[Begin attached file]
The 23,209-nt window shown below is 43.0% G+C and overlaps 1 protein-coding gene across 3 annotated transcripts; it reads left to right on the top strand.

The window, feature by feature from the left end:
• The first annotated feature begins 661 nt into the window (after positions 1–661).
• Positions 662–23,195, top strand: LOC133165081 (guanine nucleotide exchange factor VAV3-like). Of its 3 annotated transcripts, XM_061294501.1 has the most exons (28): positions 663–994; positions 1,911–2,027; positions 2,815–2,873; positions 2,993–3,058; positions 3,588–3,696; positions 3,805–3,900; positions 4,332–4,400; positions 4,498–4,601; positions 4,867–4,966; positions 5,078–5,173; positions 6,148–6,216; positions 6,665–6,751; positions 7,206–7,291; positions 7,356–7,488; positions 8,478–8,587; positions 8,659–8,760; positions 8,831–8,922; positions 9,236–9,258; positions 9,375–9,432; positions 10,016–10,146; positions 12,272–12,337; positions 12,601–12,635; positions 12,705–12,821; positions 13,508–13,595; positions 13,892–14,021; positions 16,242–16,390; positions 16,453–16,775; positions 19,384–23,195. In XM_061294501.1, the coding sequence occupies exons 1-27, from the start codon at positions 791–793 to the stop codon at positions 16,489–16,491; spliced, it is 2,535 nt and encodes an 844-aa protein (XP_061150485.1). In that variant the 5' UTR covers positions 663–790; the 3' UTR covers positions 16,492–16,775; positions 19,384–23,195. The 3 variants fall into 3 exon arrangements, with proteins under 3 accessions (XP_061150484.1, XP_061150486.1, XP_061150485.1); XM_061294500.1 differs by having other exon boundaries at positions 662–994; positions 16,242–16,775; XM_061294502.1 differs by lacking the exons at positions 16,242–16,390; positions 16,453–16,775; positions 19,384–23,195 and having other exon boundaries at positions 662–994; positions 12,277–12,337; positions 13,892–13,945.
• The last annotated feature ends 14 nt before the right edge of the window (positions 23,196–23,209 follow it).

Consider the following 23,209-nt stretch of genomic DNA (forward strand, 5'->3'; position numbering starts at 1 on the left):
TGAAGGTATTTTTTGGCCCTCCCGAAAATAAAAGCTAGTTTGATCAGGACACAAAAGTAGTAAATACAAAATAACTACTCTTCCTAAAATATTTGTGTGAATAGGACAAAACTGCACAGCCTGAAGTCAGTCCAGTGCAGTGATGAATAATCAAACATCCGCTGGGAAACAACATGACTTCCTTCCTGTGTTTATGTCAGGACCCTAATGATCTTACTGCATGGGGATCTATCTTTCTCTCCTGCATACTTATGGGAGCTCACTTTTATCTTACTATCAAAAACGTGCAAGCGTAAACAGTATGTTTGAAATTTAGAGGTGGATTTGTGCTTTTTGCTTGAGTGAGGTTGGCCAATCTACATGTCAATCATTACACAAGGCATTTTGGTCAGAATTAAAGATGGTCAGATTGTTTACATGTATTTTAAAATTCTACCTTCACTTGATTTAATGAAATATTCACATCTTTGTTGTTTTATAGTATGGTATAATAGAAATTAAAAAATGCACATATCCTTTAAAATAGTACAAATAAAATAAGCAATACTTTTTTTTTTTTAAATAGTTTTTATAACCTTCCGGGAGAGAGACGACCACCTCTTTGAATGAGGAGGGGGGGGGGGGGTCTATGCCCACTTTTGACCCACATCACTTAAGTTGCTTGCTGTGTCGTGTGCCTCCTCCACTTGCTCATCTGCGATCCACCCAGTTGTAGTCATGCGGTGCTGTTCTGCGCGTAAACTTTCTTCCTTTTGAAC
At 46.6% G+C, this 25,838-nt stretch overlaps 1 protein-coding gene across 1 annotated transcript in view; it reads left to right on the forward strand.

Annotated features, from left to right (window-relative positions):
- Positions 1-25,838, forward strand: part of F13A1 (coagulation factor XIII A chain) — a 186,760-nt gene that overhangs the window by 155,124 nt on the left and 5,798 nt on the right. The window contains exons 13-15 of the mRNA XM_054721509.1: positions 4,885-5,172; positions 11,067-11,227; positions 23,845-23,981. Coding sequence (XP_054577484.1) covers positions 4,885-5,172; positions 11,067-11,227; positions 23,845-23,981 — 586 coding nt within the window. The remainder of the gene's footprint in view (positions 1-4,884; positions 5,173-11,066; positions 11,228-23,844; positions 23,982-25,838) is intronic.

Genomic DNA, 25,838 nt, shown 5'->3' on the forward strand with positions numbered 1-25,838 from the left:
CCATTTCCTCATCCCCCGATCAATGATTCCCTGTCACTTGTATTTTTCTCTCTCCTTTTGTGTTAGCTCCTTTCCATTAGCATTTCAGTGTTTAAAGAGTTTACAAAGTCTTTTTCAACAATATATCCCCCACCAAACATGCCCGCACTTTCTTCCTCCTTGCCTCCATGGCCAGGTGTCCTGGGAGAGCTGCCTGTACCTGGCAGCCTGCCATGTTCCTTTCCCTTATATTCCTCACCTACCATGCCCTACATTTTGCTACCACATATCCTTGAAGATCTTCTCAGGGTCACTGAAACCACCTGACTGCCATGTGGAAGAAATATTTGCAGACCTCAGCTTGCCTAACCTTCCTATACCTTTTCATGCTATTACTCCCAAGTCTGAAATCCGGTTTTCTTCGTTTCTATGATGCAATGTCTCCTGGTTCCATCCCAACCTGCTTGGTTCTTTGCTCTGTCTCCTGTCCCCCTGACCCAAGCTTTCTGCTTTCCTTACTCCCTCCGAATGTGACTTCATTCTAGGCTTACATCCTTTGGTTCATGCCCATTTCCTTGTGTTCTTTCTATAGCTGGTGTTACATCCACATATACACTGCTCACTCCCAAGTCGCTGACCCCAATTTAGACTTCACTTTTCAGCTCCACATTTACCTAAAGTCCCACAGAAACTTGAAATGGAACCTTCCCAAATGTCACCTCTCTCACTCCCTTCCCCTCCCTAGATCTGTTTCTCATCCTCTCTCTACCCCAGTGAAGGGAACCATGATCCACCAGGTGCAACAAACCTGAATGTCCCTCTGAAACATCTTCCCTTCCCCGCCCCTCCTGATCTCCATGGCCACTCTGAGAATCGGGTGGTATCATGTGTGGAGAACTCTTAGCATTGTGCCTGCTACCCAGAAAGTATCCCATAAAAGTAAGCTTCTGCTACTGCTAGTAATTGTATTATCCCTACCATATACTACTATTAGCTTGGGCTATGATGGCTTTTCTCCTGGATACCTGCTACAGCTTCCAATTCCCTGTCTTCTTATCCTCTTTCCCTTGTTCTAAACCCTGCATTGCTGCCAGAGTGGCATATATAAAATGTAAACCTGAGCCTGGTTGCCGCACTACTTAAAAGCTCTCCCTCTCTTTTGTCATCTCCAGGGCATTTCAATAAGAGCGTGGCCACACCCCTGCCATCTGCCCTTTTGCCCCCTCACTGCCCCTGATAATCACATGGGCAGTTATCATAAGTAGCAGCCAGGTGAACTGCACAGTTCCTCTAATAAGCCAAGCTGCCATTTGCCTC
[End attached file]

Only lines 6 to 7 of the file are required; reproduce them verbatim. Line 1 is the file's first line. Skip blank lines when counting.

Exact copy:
Consider the following 23,209-nt stretch of genomic DNA (forward strand, 5'->3'; position numbering starts at 1 on the left):
TGAAGGTATTTTTTGGCCCTCCCGAAAATAAAAGCTAGTTTGATCAGGACACAAAAGTAGTAAATACAAAATAACTACTCTTCCTAAAATATTTGTGTGAATAGGACAAAACTGCACAGCCTGAAGTCAGTCCAGTGCAGTGATGAATAATCAAACATCCGCTGGGAAACAACATGACTTCCTTCCTGTGTTTATGTCAGGACCCTAATGATCTTACTGCATGGGGATCTATCTTTCTCTCCTGCATACTTATGGGAGCTCACTTTTATCTTACTATCAAAAACGTGCAAGCGTAAACAGTATGTTTGAAATTTAGAGGTGGATTTGTGCTTTTTGCTTGAGTGAGGTTGGCCAATCTACATGTCAATCATTACACAAGGCATTTTGGTCAGAATTAAAGATGGTCAGATTGTTTACATGTATTTTAAAATTCTACCTTCACTTGATTTAATGAAATATTCACATCTTTGTTGTTTTATAGTATGGTATAATAGAAATTAAAAAATGCACATATCCTTTAAAATAGTACAAATAAAATAAGCAATACTTTTTTTTTTTTAAATAGTTTTTATAACCTTCCGGGAGAGAGACGACCACCTCTTTGAATGAGGAGGGGGGGGGGGGGTCTATGCCCACTTTTGACCCACATCACTTAAGTTGCTTGCTGTGTCGTGTGCCTCCTCCACTTGCTCATCTGCGATCCACCCAGTTGTAGTCATGCGGTGCTGTTCTGCGCGTAAACTTTCTTCCTTTTGAAC